Chaos in Salem

The town of Salem was situated in such an area that troops passed through on a regular basis as they traveled up and down the eastern coast. Salem was part of the Wachovia tract that was granted to the Moravians by the British. Based on their religious beliefs, Moravians were exempted from military service.

The Moravians, who referred to themselves as the Brethren, “had become known as obedient subjects who never questioned the authority of the existing government)”Ruth Blackwelder, “The Attitude of the North Carolina Moravians Toward the American Revolution,” from The North Carolina Historical Review, Vol. 9, No. 1 (January, 1932), pp.1-21. Published by: North Carolina Office of Archives and History http://www.jstor.org/stable/23514879 When the Moravians were subjects of the British, they were considered to be Tories. After 1776, they were loyal to the Revolutionaries. Even so, some Revolutionaries distrusted them.

The Moravians kept immaculate records. One such record is the “Diary of the congregation in Salem, 1781.” It is part of Records of the Moravians in North Carolina, edited by Adelaide L. Fries. The following account is from the February 7, 1781 diary entry (page 1674). The previous American troops to pass through were well-mannered and compensated residents for resources required by the troops. However, the troops that came through the evening of February 7 seized goods based on their authority as government officials and threatened residents with harm if they did not provide materials demanded.


General [Daniel] Morgan’s Brigade-Major, named Brooks, came from the army, near Spurgeon’s, and looked over the town. An officer came from General [Nathanael] Greene asking for boots, but there were none to be had, and they both left most politely.

About four o’clock in the afternoon a hundred and seventy-odd of the Wilkes Militia arrived unannounced. Their Captain, Herndon, first demanded brandy, which was furnished; then he wanted meat and bread or flour, and the flour was supplied; then he insisted on having meat, and some of that also was furnished. Then he and the Captains with him tried to press powder from Br. Baggepressure Brother Bagge to give them gunpowder; he replied that he had none, but there was a little leadLead was needed for making bullets. It was in short supply during the Revolution. belonging to the public which was at their service if they thought wise to take it. They insisted that we had powder in the town, and that it must be given to them. Their demands were finally ended through the arrival of their senior Captain, [William] Lenoir, who brought more men.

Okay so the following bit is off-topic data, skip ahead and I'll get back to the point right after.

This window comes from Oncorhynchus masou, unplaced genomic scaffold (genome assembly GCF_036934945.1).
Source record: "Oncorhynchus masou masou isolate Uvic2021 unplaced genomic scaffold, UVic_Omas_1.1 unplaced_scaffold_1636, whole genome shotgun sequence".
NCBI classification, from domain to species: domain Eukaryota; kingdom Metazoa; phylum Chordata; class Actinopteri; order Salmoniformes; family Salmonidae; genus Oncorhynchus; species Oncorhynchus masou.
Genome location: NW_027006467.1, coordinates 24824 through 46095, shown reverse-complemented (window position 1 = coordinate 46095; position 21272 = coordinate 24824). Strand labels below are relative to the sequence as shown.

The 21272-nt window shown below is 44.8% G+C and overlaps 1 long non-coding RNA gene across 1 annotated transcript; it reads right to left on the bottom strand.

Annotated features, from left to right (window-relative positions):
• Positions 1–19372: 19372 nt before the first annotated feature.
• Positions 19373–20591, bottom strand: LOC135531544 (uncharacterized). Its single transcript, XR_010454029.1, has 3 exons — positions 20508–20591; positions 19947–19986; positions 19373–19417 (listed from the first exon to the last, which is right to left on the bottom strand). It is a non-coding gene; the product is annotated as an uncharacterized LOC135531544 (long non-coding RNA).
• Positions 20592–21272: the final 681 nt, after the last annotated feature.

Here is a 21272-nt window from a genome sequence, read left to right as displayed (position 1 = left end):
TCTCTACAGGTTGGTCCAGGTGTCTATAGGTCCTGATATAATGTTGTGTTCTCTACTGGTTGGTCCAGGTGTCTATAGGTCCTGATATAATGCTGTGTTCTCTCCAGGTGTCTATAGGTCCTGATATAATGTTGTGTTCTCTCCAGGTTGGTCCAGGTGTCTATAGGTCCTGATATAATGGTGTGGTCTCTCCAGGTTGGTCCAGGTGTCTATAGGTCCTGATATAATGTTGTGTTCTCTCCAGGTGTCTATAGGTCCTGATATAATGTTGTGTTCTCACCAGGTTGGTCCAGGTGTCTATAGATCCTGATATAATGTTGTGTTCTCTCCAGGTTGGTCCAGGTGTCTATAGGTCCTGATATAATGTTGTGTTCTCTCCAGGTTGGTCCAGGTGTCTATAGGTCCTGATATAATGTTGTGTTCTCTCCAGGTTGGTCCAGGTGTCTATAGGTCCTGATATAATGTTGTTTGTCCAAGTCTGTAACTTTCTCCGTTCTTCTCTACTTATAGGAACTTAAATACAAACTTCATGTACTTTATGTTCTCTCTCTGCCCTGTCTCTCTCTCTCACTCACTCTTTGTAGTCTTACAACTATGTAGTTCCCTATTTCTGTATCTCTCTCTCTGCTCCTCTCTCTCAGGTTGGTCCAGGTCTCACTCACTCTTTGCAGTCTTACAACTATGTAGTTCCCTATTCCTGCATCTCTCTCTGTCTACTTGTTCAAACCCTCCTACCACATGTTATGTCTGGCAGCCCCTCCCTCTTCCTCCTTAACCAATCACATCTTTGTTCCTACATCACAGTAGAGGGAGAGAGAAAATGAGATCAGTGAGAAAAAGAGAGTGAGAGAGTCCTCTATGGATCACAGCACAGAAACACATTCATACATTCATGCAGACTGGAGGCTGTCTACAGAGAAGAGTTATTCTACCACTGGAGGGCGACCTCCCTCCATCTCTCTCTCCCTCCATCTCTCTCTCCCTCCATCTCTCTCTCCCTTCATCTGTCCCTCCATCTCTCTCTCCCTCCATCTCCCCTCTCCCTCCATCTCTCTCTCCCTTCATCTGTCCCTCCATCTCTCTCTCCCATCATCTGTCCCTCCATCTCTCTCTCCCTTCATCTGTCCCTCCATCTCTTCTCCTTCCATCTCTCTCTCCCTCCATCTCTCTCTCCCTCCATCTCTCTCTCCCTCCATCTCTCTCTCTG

The requisitions began again about seven o’clock. In the Tavern many ate and drank as they pleased, and there they took three bundles of oats; the Single BrethrenThe unmarried brothers, or members, of the Moravian church. had to give them half an ox, 100 lbs. of meal, and several gallons of brandy; the store furnished corn and salt, the potterya place where pottery was made had to supply ware, and in addition they took whatever came to hand. All these demands were made with threats, which sounded as though they sought an excuse to plunder the town.

One Captain said he had inquired about the people in the town and had found that some were for and some against the common cause, and the formerthose who supported the Revolutionary cause should now show it. Lenoir declared roundly that we were his enemies, but for the time he would not harm us except that we must give what they needed and demanded.

After we had had much trouble with them, and felt the Power of Darkness, they left about ten o’clock at night, with a show of politenesspretended politeness, taking the public lead, cut into small pieces. Prior to leaving, several of them went into the town, represented themselves as ToriesSome of the soldiers pretended to be Tories, enemies of the Revolution, in order to test the loyalty of the Moravians of Salem. and tried to lead the Brethren to join them, but they did not succeed, for the Saviour gave our Brethren grace to speak cautiously, and protected them from harm. After eleven o’clock, three of them came back into the town, and were forbidden, by the nightwatch, to roam about; they claimed that they were looking for a deserter. After they left, the night was quiet.


Blackwelder, Ruth. “The Attitude of the North Carolina Moravians Toward the American Revolution,” from The North Carolina Historical Review, Vol. 9, No. 1. (North Carolina Office of Archives and History, January 1932),  pp.1-21. http://www.jstor.org/stable/23514879  (accessed: 07-17-2018)

Fries, Adelaide L., ed. “The Diary of the Congregation at Salem, 7 February 1781,” from Records of the Moravians in North Carolina (Raleigh: Edwards & Broughton, 1930), pp.1674–1675 https://archive.org/details/recordsofthemora04frie (accessed: 07-17-2018)